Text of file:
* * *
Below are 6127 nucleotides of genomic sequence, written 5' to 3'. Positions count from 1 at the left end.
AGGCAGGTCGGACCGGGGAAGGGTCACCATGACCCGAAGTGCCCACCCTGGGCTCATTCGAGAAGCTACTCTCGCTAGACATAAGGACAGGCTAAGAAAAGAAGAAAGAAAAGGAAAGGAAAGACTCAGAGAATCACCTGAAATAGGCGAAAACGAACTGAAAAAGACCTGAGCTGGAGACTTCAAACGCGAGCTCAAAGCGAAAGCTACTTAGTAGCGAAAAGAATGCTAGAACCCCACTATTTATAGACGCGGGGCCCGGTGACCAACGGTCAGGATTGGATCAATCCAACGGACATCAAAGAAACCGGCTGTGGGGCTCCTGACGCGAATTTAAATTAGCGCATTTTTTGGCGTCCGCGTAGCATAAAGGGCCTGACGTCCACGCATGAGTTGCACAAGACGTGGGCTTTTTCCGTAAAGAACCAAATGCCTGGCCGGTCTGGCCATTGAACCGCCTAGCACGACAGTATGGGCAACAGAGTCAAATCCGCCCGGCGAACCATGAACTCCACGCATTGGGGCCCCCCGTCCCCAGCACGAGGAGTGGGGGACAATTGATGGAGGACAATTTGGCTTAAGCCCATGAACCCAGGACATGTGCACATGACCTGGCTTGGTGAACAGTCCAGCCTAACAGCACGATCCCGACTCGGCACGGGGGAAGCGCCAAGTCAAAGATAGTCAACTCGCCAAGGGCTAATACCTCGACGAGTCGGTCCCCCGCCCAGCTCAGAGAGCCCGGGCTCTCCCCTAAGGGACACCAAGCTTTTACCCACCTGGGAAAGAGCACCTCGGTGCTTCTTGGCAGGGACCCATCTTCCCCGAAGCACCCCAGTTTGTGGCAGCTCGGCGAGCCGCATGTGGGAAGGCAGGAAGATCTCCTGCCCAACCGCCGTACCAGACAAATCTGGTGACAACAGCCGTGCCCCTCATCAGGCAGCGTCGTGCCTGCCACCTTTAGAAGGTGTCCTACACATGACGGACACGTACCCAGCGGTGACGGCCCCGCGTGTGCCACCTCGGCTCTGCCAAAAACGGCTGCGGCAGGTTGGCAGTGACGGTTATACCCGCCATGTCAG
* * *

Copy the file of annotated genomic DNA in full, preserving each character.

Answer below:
Below are 6127 nucleotides of genomic sequence, written 5' to 3'. Positions count from 1 at the left end.
AGGCAGGTCGGACCGGGGAAGGGTCACCATGACCCGAAGTGCCCACCCTGGGCTCATTCGAGAAGCTACTCTCGCTAGACATAAGGACAGGCTAAGAAAAGAAGAAAGAAAAGGAAAGGAAAGACTCAGAGAATCACCTGAAATAGGCGAAAACGAACTGAAAAAGACCTGAGCTGGAGACTTCAAACGCGAGCTCAAAGCGAAAGCTACTTAGTAGCGAAAAGAATGCTAGAACCCCACTATTTATAGACGCGGGGCCCGGTGACCAACGGTCAGGATTGGATCAATCCAACGGACATCAAAGAAACCGGCTGTGGGGCTCCTGACGCGAATTTAAATTAGCGCATTTTTTGGCGTCCGCGTAGCATAAAGGGCCTGACGTCCACGCATGAGTTGCACAAGACGTGGGCTTTTTCCGTAAAGAACCAAATGCCTGGCCGGTCTGGCCATTGAACCGCCTAGCACGACAGTATGGGCAACAGAGTCAAATCCGCCCGGCGAACCATGAACTCCACGCATTGGGGCCCCCCGTCCCCAGCACGAGGAGTGGGGGACAATTGATGGAGGACAATTTGGCTTAAGCCCATGAACCCAGGACATGTGCACATGACCTGGCTTGGTGAACAGTCCAGCCTAACAGCACGATCCCGACTCGGCACGGGGGAAGCGCCAAGTCAAAGATAGTCAACTCGCCAAGGGCTAATACCTCGACGAGTCGGTCCCCCGCCCAGCTCAGAGAGCCCGGGCTCTCCCCTAAGGGACACCAAGCTTTTACCCACCTGGGAAAGAGCACCTCGGTGCTTCTTGGCAGGGACCCATCTTCCCCGAAGCACCCCAGTTTGTGGCAGCTCGGCGAGCCGCATGTGGGAAGGCAGGAAGATCTCCTGCCCAACCGCCGTACCAGACAAATCTGGTGACAACAGCCGTGCCCCTCATCAGGCAGCGTCGTGCCTGCCACCTTTAGAAGGTGTCCTACACATGACGGACACGTACCCAGCGGTGACGGCCCCGCGTGTGCCACCTCGGCTCTGCCAAAAACGGCTGCGGCAGGTTGGCAGTGACGGTTATACCCGCCATGTCAG